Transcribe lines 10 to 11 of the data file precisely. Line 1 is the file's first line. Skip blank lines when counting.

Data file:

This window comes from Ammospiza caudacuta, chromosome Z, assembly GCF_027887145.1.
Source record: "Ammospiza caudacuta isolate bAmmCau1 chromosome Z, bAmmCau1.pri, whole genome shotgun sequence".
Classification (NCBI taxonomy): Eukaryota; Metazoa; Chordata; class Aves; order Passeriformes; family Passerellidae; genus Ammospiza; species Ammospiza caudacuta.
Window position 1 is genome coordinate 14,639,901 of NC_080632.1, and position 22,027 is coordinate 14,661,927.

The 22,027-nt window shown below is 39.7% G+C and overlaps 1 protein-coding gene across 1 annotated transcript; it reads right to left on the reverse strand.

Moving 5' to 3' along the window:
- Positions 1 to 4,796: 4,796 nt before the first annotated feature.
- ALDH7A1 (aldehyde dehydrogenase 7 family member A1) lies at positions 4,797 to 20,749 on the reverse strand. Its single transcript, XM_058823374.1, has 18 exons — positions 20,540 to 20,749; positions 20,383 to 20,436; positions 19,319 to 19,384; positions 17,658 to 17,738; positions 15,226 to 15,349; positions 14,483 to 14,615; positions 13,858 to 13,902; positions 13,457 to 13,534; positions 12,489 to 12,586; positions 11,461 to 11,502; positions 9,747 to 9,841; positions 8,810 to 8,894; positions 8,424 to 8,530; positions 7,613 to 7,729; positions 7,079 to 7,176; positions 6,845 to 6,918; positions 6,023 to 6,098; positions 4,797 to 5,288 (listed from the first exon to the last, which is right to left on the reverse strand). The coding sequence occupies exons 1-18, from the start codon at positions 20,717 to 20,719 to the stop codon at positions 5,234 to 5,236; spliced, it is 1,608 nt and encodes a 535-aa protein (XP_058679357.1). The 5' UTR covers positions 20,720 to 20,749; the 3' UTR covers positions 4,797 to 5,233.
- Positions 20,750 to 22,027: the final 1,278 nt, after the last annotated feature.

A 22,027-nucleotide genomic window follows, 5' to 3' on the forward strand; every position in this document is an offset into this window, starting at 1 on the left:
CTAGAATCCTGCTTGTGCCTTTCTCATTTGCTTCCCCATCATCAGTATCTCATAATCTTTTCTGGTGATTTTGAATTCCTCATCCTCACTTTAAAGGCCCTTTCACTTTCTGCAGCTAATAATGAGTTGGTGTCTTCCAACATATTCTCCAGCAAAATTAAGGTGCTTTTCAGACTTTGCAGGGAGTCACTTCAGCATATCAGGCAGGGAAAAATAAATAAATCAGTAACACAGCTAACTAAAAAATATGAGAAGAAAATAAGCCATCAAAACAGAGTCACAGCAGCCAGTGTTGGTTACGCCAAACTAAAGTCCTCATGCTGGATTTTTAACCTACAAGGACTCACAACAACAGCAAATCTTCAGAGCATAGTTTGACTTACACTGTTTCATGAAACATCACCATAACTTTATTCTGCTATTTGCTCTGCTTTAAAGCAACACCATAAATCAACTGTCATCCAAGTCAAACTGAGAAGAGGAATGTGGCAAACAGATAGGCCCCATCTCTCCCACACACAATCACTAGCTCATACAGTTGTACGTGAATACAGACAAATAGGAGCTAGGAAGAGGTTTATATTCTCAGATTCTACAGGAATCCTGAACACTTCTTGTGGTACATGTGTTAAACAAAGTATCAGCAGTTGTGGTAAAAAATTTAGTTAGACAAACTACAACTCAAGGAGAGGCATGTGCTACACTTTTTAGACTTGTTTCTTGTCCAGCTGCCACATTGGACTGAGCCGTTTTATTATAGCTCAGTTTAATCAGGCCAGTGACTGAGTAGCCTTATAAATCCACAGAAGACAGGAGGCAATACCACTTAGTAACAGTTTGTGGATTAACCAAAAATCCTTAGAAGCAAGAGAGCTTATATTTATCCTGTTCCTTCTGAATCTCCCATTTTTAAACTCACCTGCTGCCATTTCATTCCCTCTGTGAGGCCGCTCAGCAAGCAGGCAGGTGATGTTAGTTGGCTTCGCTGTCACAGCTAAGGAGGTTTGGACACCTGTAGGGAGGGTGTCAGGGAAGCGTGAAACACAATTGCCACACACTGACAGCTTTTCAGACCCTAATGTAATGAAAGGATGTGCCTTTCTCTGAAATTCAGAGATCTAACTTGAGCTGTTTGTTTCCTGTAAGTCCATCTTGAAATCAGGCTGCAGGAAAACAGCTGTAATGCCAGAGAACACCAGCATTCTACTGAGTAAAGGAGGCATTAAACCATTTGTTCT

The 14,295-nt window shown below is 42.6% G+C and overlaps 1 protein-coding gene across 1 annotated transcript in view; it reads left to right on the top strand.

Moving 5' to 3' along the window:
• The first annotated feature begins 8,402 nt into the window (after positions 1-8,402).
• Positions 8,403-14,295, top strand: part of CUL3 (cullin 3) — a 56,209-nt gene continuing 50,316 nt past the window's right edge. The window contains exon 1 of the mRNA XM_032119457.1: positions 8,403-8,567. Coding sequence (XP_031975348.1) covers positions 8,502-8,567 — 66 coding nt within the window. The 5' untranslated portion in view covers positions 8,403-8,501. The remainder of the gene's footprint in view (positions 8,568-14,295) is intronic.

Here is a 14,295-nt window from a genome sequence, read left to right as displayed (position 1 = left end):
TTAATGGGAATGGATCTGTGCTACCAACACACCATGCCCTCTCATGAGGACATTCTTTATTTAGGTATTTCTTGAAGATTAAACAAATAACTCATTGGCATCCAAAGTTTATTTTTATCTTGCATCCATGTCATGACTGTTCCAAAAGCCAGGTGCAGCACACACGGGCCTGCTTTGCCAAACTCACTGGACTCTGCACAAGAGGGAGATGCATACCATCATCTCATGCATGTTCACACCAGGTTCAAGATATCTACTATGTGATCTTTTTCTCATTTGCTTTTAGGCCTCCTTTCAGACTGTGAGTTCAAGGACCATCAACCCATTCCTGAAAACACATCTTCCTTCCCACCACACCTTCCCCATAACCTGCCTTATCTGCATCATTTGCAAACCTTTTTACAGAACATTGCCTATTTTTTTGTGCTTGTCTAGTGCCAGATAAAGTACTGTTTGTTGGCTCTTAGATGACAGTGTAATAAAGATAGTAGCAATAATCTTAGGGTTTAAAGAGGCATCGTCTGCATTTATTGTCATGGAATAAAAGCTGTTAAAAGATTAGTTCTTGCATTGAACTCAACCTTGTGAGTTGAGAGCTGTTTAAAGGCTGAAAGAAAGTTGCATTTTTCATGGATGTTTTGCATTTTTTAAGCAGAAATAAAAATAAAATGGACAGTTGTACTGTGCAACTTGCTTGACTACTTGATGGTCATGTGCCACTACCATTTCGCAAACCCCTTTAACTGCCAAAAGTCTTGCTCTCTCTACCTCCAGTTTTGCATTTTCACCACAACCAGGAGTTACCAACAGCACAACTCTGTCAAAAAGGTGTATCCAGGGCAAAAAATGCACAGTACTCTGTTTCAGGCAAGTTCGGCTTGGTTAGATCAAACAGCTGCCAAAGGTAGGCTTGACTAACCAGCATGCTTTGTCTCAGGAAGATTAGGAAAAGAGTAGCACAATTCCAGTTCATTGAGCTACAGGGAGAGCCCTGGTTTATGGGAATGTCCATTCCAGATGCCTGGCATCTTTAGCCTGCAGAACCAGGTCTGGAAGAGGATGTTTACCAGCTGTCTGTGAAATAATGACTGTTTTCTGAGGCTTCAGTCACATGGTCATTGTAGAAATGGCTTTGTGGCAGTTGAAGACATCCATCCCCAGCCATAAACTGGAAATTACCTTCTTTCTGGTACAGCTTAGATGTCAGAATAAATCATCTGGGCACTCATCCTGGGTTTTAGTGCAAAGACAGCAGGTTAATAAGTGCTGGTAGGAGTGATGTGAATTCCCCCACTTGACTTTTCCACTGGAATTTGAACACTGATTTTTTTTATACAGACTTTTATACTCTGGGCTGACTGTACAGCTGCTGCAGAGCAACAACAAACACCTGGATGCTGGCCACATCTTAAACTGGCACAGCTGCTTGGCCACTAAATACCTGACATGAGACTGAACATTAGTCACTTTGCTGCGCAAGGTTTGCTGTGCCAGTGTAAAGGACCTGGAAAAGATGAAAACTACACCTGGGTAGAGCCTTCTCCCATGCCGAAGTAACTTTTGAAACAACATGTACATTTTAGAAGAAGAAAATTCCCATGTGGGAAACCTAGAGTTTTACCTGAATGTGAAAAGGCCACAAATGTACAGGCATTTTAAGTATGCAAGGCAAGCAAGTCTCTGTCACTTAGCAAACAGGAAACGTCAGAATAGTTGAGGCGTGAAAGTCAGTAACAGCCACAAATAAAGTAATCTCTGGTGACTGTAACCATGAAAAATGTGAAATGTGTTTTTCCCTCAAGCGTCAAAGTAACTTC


A 22,027-nucleotide genomic window follows, 5' to 3' on the forward strand; every position in this document is an offset into this window, starting at 1 on the left:
CTAGAATCCTGCTTGTGCCTTTCTCATTTGCTTCCCCATCATCAGTATCTCATAATCTTTTCTGGTGATTTTGAATTCCTCATCCTCACTTTAAAGGCCCTTTCACTTTCTGCAGCTAATAATGAGTTGGTGTCTTCCAACATATTCTCCAGCAAAATTAAGGTGCTTTTCAGACTTTGCAGGGAGTCACTTCAGCATATCAGGCAGGGAAAAATAAATAAATCAGTAACACAGCTAACTAAAAAATATGAGAAGAAAATAAGCCATCAAAACAGAGTCACAGCAGCCAGTGTTGGTTACGCCAAACTAAAGTCCTCATGCTGGATTTTTAACCTACAAGGACTCACAACAACAGCAAATCTTCAGAGCATAGTTTGACTTACACTGTTTCATGAAACATCACCATAACTTTATTCTGCTATTTGCTCTGCTTTAAAGCAACACCATAAATCAACTGTCATCCAAGTCAAACTGAGAAGAGGAATGTGGCAAACAGATAGGCCCCATCTCTCCCACACACAATCACTAGCTCATACAGTTGTACGTGAATACAGACAAATAGGAGCTAGGAAGAGGTTTATATTCTCAGATTCTACAGGAATCCTGAACACTTCTTGTGGTACATGTGTTAAACAAAGTATCAGCAGTTGTGGTAAAAAATTTAGTTAGACAAACTACAACTCAAGGAGAGGCATGTGCTACACTTTTTAGACTTGTTTCTTGTCCAGCTGCCACATTGGACTGAGCCGTTTTATTATAGCTCAGTTTAATCAGGCCAGTGACTGAGTAGCCTTATAAATCCACAGAAGACAGGAGGCAATACCACTTAGTAACAGTTTGTGGATTAACCAAAAATCCTTAGAAGCAAGAGAGCTTATATTTATCCTGTTCCTTCTGAATCTCCCATTTTTAAACTCACCTGCTGCCATTTCATTCCCTCTGTGAGGCCGCTCAGCAAGCAGGCAGGTGATGTTAGTTGGCTTCGCTGTCACAGCTAAGGAGGTTTGGACACCTGTAGGGAGGGTGTCAGGGAAGCGTGAAACACAATTGCCACACACTGACAGCTTTTCAGACCCTAATGTAATGAAAGGATGTGCCTTTCTCTGAAATTCAGAGATCTAACTTGAGCTGTTTGTTTCCTGTAAGTCCATCTTGAAATCAGGCTGCAGGAAAACAGCTGTAATGCCAGAGAACACCAGCATTCTACTGAGTAAAGGAGGCATTAAACCATTTGTTCT